Wildcats, Illini to use one end zone at Wrigley

We have a last-minute change to the Northwestern-Illinois football game at Wrigley Field.

And it's a BIG one.

After mounting concerns about the cramped East end zone, the Big Ten in conjunction with the two schools announced Friday that the West end zone will be used as much as possible on Saturday. Yes, you read that right. A football game with one end zone.

Here's a recap of the new rule changes:

  • All offensive plays will head toward the West end zone, including all extra points and all overtime possessions.

  • All kickoffs will be kicked toward the East end zone.

  • After every change of possession, the ball will be repositioned for the offense to head toward the West end zone.

  • As a result of a coin toss held by the conference office Friday morning, Illinois will occupy the West team bench in the first half and Northwestern will occupy the West team bench in the second half and for all overtime periods.

The only way points can be scored in the East end zone is on a punt return, a defensive touchdown or a safety. Wow.

This is going to look really weird.

My big question: Why was this change made so late?

The game has been in the works for a long time and Northwestern brought in field engineers and the like to assess the field before mapping out the configuration. I spoke to several of these folks Thursday morning and they felt confident that the heavy padding behind the East end zone would create a safe enough environment for the players. Head coaches Pat Fitzgerald and Ron Zook admitted the cramped end zone would impact their strategy, but they seemed comfortable with the setup.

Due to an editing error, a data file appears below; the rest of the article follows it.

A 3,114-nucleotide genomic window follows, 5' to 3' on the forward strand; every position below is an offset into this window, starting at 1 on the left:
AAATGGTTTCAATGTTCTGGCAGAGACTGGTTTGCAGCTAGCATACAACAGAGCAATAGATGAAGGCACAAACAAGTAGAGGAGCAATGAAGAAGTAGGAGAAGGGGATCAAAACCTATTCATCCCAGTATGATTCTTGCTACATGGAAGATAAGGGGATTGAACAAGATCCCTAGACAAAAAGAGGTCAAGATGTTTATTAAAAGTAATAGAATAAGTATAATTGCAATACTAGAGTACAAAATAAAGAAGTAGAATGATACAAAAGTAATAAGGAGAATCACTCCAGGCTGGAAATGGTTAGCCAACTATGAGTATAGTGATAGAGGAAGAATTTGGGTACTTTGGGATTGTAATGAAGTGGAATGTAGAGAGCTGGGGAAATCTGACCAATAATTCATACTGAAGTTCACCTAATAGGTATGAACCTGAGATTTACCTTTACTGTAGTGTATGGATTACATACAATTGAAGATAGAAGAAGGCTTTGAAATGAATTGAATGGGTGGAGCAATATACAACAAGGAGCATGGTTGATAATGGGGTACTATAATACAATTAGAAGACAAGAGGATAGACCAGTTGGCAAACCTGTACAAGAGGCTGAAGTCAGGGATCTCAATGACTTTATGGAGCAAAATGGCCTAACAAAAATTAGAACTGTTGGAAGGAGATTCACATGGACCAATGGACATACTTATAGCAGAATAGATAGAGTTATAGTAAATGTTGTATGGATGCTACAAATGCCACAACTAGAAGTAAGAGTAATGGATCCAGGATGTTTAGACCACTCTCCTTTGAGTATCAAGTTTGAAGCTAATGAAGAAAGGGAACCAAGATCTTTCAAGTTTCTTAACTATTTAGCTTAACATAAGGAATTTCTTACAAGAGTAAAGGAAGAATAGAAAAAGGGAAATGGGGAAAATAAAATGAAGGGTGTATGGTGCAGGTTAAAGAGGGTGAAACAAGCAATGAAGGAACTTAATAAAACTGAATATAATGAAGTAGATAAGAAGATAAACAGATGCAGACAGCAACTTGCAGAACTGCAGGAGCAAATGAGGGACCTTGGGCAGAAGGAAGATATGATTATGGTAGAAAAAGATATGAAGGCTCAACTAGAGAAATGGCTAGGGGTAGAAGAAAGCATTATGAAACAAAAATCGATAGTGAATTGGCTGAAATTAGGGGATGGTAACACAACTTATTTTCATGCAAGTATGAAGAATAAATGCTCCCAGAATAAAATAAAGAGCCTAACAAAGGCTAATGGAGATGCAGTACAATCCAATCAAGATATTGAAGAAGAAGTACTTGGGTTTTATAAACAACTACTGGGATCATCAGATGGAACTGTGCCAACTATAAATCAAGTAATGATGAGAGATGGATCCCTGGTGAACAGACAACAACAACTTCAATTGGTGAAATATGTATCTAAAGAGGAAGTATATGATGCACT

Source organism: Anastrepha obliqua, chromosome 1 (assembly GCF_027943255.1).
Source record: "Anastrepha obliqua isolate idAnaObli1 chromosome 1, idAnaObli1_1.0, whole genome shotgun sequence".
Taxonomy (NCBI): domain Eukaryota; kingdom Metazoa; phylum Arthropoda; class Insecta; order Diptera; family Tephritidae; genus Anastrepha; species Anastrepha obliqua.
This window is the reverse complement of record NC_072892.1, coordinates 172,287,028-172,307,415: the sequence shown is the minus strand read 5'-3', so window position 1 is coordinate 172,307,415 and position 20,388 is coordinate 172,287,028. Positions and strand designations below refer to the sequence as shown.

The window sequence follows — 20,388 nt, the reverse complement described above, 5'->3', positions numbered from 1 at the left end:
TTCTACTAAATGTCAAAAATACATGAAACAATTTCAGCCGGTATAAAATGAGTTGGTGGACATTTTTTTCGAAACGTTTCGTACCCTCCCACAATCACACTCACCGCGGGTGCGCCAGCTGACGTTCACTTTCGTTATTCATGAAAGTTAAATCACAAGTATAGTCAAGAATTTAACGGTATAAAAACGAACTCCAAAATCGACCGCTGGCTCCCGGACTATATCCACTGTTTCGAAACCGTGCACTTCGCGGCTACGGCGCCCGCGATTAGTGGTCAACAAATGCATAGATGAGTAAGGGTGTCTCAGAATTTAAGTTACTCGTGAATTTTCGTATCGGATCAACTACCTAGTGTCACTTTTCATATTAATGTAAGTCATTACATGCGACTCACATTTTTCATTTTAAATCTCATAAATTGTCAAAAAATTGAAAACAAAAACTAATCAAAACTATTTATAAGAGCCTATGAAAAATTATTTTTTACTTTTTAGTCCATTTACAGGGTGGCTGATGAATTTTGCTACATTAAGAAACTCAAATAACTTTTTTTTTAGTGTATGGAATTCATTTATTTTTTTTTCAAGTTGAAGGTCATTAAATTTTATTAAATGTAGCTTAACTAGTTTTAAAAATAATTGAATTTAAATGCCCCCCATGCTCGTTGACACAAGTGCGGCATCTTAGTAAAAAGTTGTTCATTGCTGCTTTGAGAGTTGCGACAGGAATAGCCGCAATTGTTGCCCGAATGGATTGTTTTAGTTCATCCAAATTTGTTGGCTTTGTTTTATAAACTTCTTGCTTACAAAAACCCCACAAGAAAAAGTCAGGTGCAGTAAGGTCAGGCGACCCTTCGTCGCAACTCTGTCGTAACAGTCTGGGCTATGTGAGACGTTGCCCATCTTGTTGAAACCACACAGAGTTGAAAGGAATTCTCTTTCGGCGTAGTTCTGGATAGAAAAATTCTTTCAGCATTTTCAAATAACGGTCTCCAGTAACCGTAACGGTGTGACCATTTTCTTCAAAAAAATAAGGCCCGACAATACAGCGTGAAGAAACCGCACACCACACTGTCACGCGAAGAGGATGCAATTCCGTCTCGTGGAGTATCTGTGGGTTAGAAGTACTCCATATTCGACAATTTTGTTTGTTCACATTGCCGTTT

Big Ten commissioner Jim Delany felt otherwise, and as we all know, his voice matters the most in these types of decisions. Still, this decision should have been made a lot sooner.

Looking at how close the back line of the end zone comes to the padding in one stretch, the move makes a lot of sense. If a player crashed into the wall at full speed, it could be pretty ugly.

"The health and safety of our student-athletes is of the utmost importance," Delany said in a statement. "Both Illinois and Northwestern did significant due diligence over the past 18 months, but after seeing the actual layout of the field, all parties felt that it was appropriate to adjust the rules to further enhance the safety of our student-athletes. Wrigley Field is one of the most historic venues in the country, and playing the Illinois-Northwestern game at this facility will provide a once-in-a-lifetime experience for student-athletes, coaches and fans."

I'm sure those folks with seats near home plate at Wrigley are pretty fired up, while those in the right-field bleachers aren't happy about the change. Can they still kick field goals and extra points onto Sheffield Avenue? That would have been awesome.

The wind now becomes pretty much a nonfactor, as both teams always will be heading in the same direction.

Friday's change certainly adds to the uniqueness of football at Wrigley, but it also likely decreases the likelihood of further games at the Friendly Confines. It's just not football to only use one end zone.